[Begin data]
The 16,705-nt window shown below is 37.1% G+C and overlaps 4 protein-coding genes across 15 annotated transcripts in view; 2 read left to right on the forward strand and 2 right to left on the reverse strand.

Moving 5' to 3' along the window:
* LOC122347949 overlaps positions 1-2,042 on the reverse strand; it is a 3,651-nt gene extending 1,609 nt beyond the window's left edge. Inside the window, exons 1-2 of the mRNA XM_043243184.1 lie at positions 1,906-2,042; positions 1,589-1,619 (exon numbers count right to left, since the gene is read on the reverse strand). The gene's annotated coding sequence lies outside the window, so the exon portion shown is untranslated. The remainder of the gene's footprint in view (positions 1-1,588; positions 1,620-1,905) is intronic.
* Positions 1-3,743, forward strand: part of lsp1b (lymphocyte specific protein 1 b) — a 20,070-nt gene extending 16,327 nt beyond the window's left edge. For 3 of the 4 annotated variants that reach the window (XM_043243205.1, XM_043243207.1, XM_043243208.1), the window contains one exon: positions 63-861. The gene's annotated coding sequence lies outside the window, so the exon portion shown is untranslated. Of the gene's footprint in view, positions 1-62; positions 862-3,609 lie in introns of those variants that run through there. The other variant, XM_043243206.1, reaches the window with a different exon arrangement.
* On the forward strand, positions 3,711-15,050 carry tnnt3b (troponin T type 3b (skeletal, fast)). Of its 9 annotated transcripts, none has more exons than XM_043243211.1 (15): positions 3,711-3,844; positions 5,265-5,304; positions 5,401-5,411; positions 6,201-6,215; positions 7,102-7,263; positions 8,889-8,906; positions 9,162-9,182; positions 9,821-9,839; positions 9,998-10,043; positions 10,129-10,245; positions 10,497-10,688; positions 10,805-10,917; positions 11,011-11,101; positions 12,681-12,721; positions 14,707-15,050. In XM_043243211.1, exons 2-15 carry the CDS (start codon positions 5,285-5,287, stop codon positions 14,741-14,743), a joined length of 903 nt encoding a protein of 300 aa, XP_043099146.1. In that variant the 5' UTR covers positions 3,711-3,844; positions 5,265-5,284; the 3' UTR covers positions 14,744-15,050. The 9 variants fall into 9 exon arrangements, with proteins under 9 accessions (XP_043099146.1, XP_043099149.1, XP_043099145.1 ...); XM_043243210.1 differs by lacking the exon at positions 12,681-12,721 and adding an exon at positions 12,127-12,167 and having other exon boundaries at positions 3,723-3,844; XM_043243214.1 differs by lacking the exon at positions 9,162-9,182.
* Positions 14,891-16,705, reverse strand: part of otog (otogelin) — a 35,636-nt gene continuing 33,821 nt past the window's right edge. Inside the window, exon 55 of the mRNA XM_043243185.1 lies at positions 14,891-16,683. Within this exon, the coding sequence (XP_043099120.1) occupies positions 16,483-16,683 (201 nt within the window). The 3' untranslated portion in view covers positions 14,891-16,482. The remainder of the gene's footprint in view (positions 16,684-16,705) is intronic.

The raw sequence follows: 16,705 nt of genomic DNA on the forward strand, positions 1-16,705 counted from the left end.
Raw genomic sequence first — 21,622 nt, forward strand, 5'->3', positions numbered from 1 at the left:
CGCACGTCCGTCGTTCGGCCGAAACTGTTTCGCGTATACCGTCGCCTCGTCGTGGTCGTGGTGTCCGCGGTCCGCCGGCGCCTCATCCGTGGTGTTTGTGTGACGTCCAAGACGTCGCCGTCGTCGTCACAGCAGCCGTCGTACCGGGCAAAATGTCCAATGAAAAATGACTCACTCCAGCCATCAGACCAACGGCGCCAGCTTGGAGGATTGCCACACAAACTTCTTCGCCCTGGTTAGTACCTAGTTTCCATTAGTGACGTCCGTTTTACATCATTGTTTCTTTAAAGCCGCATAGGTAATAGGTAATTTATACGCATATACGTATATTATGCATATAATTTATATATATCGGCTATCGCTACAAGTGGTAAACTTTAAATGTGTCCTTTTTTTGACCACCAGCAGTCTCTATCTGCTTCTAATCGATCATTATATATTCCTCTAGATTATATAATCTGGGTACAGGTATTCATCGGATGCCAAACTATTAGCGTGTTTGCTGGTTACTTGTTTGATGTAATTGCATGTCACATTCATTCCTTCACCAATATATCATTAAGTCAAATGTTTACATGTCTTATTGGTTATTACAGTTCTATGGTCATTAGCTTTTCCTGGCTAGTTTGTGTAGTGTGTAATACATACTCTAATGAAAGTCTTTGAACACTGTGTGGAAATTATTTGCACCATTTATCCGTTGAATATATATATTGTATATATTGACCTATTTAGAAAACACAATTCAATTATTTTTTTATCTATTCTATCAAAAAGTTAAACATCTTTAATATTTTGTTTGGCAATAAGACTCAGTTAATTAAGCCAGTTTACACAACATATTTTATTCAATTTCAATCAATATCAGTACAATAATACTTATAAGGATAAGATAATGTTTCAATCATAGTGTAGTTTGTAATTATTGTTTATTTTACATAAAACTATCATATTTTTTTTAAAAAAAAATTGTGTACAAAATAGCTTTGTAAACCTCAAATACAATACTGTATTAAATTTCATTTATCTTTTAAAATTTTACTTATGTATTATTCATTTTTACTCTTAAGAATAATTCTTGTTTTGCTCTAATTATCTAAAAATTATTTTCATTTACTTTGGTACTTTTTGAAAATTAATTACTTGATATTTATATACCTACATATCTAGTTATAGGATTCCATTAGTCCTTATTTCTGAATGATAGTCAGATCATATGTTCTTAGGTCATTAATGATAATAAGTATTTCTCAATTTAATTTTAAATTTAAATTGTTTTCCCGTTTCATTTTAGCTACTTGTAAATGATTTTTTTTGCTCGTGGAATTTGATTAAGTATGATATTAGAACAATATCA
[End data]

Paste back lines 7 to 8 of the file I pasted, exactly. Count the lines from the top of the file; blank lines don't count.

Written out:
The raw sequence follows: 16,705 nt of genomic DNA on the forward strand, positions 1-16,705 counted from the left end.
Raw genomic sequence first — 21,622 nt, forward strand, 5'->3', positions numbered from 1 at the left: